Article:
- The malspam emails disguised as leaked documents that contain information about the Boeing 737 Max crashes distribute malware to the recipients’ computer.
- The emails include a malicious JAR attachment, that when opened installs the H-Worm RAT on the victim’s computer.
What is the issue - A new malspam campaign was observed by 360 Threat Intelligence Center.
The malspam emails disguised as leaked documents that contain information about the ‘Boeing 737 Max crashes’ distribute malware to the recipients’ computer.
“Attackers are using topics regarding #Boeing 737 MAX 8 crash and seems an email account from @IsgecPresses has been abused to deliver the mails. The attachment is a JAR file which drops H-WORM RAT. C2: pm2bitcoin[.]com brothersjoy[.]nl,” 360 Threat Intelligence Center tweeted.
Why it matters - The malspam emails purport to come from private intelligence analyst who detected the leaked document in the DarkWeb that contains information about the airlines that will be affected by similar crashes.
The emails include a malicious JAR attachment, that when opened installs the H-Worm RAT to the victim’s computer.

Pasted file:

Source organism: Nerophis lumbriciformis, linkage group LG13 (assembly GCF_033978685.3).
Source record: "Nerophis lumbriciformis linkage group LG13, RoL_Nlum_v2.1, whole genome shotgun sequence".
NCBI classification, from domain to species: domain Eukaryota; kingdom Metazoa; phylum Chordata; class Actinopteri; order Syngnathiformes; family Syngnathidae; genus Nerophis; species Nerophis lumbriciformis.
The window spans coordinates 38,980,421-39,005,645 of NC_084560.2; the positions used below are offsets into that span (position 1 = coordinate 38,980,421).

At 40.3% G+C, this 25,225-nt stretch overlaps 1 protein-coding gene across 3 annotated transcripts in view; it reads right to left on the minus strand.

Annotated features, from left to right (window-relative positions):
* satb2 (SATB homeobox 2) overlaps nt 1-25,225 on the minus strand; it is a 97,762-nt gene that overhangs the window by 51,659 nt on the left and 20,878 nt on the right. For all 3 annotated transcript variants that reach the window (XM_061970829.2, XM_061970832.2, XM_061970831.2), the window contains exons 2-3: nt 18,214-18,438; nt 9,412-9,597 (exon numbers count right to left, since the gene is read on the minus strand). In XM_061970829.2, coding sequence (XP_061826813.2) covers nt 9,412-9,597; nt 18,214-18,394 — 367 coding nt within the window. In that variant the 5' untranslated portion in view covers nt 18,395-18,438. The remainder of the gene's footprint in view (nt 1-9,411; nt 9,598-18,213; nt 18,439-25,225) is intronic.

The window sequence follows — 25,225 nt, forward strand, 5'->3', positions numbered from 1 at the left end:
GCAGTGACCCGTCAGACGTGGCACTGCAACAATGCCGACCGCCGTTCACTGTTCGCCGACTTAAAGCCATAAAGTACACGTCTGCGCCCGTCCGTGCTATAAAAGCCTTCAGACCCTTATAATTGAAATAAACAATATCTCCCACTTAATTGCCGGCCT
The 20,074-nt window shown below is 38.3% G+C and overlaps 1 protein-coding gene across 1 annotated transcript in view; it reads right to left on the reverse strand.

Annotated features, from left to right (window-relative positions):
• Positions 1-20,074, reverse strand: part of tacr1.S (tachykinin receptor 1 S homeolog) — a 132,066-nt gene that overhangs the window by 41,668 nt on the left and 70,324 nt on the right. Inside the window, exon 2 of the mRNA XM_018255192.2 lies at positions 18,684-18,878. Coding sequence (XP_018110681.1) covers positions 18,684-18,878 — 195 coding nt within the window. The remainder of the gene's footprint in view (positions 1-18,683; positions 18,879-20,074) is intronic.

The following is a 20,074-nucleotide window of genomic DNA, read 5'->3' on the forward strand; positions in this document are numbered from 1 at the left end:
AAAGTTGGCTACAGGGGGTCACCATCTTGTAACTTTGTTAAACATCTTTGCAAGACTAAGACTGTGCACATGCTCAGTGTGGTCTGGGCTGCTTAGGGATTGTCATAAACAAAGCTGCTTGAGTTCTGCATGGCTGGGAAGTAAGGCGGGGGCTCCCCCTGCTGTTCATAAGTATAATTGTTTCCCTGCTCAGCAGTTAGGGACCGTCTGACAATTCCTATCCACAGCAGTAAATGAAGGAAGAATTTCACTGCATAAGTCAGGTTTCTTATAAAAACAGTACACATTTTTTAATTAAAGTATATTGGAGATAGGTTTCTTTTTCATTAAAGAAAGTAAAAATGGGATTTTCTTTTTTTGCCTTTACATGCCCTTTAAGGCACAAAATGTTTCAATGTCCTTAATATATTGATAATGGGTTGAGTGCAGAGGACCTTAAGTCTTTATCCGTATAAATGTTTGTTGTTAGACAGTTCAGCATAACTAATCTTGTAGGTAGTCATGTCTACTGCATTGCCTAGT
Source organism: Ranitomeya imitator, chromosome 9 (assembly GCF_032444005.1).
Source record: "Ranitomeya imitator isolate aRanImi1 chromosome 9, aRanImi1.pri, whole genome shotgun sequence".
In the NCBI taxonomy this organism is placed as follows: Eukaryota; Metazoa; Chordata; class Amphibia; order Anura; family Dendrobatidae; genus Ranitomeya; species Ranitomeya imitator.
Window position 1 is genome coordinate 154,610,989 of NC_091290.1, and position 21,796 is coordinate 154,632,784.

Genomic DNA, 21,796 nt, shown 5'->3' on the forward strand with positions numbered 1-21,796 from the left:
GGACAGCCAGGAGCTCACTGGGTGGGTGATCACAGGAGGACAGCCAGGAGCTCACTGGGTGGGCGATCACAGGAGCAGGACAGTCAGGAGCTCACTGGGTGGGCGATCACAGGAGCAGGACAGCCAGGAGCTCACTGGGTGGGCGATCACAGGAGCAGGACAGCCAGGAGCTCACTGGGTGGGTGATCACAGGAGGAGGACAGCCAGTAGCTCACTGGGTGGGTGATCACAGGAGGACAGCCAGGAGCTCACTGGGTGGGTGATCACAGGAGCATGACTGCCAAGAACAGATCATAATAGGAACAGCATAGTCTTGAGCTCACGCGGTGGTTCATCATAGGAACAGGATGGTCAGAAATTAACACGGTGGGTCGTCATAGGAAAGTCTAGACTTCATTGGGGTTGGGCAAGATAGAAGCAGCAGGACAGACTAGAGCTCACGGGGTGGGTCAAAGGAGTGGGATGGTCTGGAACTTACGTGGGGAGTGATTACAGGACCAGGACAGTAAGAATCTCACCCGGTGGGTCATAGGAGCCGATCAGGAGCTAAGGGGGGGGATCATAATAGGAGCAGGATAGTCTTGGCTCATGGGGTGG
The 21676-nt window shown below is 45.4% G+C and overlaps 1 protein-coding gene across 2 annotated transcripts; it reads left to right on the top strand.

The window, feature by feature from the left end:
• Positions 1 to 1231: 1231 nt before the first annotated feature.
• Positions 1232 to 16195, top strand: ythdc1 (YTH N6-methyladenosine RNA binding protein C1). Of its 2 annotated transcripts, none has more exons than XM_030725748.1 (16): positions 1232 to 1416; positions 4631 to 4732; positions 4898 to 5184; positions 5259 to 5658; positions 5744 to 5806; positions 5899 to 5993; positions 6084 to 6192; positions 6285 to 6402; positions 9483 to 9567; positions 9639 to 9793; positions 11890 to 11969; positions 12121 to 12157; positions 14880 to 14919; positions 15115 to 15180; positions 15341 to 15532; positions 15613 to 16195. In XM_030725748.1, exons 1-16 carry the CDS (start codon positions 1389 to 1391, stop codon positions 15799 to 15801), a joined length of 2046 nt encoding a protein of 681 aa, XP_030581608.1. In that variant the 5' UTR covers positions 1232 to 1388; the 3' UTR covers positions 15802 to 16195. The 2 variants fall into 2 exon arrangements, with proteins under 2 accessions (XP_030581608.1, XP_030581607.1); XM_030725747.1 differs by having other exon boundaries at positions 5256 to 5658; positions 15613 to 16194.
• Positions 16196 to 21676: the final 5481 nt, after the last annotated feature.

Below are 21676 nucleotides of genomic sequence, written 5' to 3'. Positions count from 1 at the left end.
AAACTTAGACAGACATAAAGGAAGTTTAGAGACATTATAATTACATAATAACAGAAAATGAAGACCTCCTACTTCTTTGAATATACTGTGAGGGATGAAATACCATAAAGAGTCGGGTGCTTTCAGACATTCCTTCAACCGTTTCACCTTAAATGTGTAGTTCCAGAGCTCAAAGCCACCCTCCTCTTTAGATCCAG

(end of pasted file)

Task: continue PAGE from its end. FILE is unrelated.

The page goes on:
Contents of the email
These phishing emails have subject lines such as ‘Fwd: Airlines plane crash Boeing 737 Max 8’ and come from email address ‘ info@isgec[.]com’.
“Greetings, I believe you have heard about the latest crash Boeing 737 MAX 8 which happen on sunday 10 march 2019, All passengers and crew were killed in the accident. Ethiopian Airlines Flight ET302 from Addis Ababa, Ethiopia, to Nairobi, Kenya, crashed shortly after takeoff. The dead were of 35 different nationalities, including eight Americans. On 29 October 2018, the Boeing 737 MAX 8 operating the route crashed into the Java Sea 12 minutes after takeoff. All 189 passengers and crew were killed in the accident.
note: there was a leak information from Darkweb which listed all the airline companies that will go down soon. kindly notify your love ones about the informations on these file,” the email read, BleepingComputer reported.
Worth noting - A security researcher who goes under the name ‘Racco42’ detected that in addition to delivering H-Worm RAT, the phishing emails also distribute Adwind info-stealing trojan.